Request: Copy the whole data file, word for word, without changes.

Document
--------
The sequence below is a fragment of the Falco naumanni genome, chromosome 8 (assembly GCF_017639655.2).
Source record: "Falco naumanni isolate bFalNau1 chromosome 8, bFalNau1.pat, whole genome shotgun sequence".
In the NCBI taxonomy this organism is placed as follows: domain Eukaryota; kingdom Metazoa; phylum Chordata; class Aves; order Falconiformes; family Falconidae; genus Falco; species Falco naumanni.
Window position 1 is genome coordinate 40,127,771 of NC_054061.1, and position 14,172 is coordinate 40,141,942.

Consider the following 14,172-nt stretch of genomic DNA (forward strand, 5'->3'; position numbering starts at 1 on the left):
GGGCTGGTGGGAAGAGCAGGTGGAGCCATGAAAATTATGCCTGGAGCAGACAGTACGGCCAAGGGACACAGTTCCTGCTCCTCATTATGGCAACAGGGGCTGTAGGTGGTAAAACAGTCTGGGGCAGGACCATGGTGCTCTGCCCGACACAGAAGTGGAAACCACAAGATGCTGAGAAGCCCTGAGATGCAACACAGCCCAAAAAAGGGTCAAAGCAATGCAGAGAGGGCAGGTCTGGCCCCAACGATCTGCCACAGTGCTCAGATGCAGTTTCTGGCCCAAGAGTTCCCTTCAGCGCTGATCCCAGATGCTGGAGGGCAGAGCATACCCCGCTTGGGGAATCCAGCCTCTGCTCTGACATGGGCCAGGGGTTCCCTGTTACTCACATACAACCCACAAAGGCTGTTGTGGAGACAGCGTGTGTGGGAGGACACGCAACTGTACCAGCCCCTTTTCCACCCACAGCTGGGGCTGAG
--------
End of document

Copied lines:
The sequence below is a fragment of the Falco naumanni genome, chromosome 8 (assembly GCF_017639655.2).
Source record: "Falco naumanni isolate bFalNau1 chromosome 8, bFalNau1.pat, whole genome shotgun sequence".
In the NCBI taxonomy this organism is placed as follows: domain Eukaryota; kingdom Metazoa; phylum Chordata; class Aves; order Falconiformes; family Falconidae; genus Falco; species Falco naumanni.
Window position 1 is genome coordinate 40,127,771 of NC_054061.1, and position 14,172 is coordinate 40,141,942.

Consider the following 14,172-nt stretch of genomic DNA (forward strand, 5'->3'; position numbering starts at 1 on the left):
GGGCTGGTGGGAAGAGCAGGTGGAGCCATGAAAATTATGCCTGGAGCAGACAGTACGGCCAAGGGACACAGTTCCTGCTCCTCATTATGGCAACAGGGGCTGTAGGTGGTAAAACAGTCTGGGGCAGGACCATGGTGCTCTGCCCGACACAGAAGTGGAAACCACAAGATGCTGAGAAGCCCTGAGATGCAACACAGCCCAAAAAAGGGTCAAAGCAATGCAGAGAGGGCAGGTCTGGCCCCAACGATCTGCCACAGTGCTCAGATGCAGTTTCTGGCCCAAGAGTTCCCTTCAGCGCTGATCCCAGATGCTGGAGGGCAGAGCATACCCCGCTTGGGGAATCCAGCCTCTGCTCTGACATGGGCCAGGGGTTCCCTGTTACTCACATACAACCCACAAAGGCTGTTGTGGAGACAGCGTGTGTGGGAGGACACGCAACTGTACCAGCCCCTTTTCCACCCACAGCTGGGGCTGAG